It’s been nearly two years since the Department of Justice shocked the University of New Mexico community by telling the school it would investigate the way it handles sexual misconduct. That was in the winter of December 2014.
Administrators waited in limbo while federal investigators reviewed UNM books, conducted interviews of rape victims and pored over administrative policies. In April of this year, the feds found UNM had failed to comply with federal gender anti-discrimination laws. The DOJ findings included criticisms of UNM’s labyrinthine policies on sexual assault, and lengthy and inadequate investigations.
UNM has been largely powerless since spring, but it did simplify policies and tweaked training on how to deal with sexual assault.
And now, in the fall in 2016, UNM finally has a road map of where it’s going, a three-year calibration with the Department of Justice that will hopefully make UNM a safer place to be.
“We are deeply committed to civil rights enforcement, and sexual assault and sexual harassment are civil rights issues,” said U.S. Attorney Damon P. Martinez of the District of New Mexico in a Monday statement. “Students have the right to live and learn in a safe educational environment, and this agreement provides the foundation that UNM will build on to ensure that this right is both recognized and respected.” UNM was just the second school to be investigated by the Justice Department for how it handles sexual misconduct.
Earlier this year, UNM administrators shared the result of a 3,000-person survey that found nearly one in 10 students said they had been sexually assaulted while at UNM and that nearly one in four reported they had been sexually harassed within the past year.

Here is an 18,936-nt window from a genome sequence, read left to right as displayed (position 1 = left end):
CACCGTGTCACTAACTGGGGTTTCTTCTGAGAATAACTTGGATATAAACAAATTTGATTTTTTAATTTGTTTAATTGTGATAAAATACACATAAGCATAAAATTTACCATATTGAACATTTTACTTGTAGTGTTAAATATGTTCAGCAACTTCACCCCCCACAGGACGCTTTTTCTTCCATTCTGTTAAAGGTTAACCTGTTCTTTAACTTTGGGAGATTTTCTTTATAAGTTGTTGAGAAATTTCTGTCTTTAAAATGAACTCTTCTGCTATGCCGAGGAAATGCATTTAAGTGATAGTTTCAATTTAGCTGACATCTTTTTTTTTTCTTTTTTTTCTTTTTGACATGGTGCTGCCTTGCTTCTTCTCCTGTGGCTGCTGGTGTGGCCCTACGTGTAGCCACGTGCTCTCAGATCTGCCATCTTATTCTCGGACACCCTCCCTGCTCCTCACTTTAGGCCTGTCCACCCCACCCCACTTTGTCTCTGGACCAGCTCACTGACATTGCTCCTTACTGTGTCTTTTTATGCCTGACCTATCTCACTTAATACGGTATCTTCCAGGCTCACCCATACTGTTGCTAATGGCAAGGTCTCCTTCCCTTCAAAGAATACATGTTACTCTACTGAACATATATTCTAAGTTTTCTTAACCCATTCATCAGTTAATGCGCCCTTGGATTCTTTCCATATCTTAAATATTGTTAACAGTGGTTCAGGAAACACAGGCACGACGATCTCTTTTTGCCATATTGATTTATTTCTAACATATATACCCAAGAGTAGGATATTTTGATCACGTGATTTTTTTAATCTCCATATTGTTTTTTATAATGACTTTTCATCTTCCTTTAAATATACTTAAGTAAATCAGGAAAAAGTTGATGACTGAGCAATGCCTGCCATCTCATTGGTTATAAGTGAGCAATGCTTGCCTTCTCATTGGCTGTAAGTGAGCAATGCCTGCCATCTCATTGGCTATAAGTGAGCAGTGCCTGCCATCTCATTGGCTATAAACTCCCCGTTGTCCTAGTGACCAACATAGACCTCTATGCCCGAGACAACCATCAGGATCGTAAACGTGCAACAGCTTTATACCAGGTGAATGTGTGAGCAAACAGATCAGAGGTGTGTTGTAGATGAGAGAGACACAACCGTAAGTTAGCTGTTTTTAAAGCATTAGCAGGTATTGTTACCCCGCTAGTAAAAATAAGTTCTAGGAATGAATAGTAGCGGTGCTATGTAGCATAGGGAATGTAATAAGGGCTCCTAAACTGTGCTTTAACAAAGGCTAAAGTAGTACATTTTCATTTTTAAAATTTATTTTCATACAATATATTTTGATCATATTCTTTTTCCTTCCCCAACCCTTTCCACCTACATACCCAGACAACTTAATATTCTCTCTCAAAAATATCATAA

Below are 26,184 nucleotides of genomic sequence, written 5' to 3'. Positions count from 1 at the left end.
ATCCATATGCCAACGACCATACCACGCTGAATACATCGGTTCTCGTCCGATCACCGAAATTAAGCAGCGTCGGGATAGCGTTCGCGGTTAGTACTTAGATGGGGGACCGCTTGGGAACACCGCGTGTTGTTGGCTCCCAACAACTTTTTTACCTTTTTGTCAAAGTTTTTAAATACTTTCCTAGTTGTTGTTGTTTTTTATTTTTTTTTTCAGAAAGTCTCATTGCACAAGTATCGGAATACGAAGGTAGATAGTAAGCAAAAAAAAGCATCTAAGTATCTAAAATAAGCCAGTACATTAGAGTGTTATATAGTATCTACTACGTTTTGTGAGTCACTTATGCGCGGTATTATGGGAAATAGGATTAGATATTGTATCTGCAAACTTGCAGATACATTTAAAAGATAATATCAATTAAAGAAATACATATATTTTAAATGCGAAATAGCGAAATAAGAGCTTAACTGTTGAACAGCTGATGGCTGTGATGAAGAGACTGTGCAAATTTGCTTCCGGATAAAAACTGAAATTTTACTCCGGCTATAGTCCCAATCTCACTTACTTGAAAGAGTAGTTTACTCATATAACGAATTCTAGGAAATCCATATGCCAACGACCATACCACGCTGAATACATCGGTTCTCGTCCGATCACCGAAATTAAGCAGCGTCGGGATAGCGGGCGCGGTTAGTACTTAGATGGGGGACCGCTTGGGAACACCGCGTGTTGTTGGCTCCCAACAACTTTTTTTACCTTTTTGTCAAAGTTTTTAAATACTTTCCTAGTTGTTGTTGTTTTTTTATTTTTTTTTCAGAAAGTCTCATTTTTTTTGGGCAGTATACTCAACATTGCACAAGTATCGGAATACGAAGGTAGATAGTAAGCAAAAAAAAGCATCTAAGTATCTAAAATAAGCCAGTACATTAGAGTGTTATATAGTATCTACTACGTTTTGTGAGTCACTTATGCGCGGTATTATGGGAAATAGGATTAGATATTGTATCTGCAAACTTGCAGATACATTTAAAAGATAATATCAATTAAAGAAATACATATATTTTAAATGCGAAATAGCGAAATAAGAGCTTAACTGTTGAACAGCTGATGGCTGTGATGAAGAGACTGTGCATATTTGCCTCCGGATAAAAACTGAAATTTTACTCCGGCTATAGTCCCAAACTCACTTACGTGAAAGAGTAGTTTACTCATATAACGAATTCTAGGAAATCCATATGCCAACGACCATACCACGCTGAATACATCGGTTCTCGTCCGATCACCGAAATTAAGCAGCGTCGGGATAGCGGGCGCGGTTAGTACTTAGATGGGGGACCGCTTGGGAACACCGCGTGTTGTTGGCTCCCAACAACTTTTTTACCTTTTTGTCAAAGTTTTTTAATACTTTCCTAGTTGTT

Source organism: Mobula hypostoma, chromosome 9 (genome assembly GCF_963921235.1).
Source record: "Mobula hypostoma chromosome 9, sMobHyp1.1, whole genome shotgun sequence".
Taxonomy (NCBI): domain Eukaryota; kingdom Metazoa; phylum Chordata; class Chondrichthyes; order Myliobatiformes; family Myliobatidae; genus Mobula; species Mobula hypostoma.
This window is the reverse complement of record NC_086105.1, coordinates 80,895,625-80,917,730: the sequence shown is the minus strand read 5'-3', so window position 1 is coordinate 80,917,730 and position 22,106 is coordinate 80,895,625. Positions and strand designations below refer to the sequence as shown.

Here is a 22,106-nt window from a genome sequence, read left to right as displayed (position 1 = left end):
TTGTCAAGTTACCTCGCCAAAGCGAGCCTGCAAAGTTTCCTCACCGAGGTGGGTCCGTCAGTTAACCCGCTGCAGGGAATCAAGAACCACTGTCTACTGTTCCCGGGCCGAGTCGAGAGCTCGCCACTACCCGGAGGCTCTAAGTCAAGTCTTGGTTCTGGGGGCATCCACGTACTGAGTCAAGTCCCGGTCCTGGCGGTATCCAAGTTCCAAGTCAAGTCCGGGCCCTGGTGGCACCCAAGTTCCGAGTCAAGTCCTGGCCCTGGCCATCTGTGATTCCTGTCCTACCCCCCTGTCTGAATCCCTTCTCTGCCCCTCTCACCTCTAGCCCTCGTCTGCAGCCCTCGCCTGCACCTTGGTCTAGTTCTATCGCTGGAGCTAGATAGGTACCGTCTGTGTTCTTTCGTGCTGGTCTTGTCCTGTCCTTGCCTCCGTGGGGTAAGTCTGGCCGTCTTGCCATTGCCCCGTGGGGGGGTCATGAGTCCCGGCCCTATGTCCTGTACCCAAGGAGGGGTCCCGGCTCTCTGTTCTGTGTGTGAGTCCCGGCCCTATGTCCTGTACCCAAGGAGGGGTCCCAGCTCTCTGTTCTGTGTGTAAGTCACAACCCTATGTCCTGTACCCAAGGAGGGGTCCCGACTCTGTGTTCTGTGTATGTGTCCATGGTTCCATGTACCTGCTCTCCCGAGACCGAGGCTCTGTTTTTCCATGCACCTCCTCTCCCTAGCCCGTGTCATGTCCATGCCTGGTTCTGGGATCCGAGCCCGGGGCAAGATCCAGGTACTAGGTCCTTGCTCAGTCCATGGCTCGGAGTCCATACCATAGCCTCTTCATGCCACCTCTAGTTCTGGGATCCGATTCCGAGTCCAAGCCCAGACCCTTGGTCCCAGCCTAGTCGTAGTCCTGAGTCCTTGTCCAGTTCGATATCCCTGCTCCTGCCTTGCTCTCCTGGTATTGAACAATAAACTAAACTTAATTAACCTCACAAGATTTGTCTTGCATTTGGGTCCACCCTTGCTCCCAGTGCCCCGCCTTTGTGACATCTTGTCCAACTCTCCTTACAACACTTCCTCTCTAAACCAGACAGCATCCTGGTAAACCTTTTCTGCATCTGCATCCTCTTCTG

Under the agreement, the Justice Department will not sue UNM through federal anti-gender discrimination laws. In return, UNM will work with justice for the next three years, revamping policies, training efforts and investigation methods.
President Bob Frank said meeting the DOJ’s criteria will be challenging, but he’s confident UNM can do it. “This is not an ending,” Frank said. “This is the beginning.”
As part of those efforts, UNM will vastly increase the number of face-to-face training sessions on sexual misconduct. Currently, new freshmen take the training, but the DOJ report notes UNM will offer this type of training to all students. The university has until Feb. 1 to build the infrastructure to make the training possible. And the training will be mandatory for all new students starting in the 2017-18 school year. This includes transfer and graduate students who may not have participated in the face-to-face training.
The federal government will require UNM to generate a spreadsheet to track every incident of sexual harassment or assault.
By Dec. 1, the university will have to submit its plans for any revised policies and procedures dealing with handling sexual assault to the Justice Department. The department will then review those suggestions, and offer comments and potential changes. Then, the university will have about a month to notify students about the changes.
The agreement also calls for UNM to share its policies, training curriculum and surveys about safety on campus with the DOJ in the years to come. Frank said he was pleased with the quickness with which the agreement was met. And he said he knows it doesn’t help the people who were already victimized on campus.
“I hope they’ll look at this with new eyes and say, ‘Yeah, we’re doing better,’ ” Frank said. “And I hope they’ll accept our profound apology and sense of recognition that we know people were hurt previously.”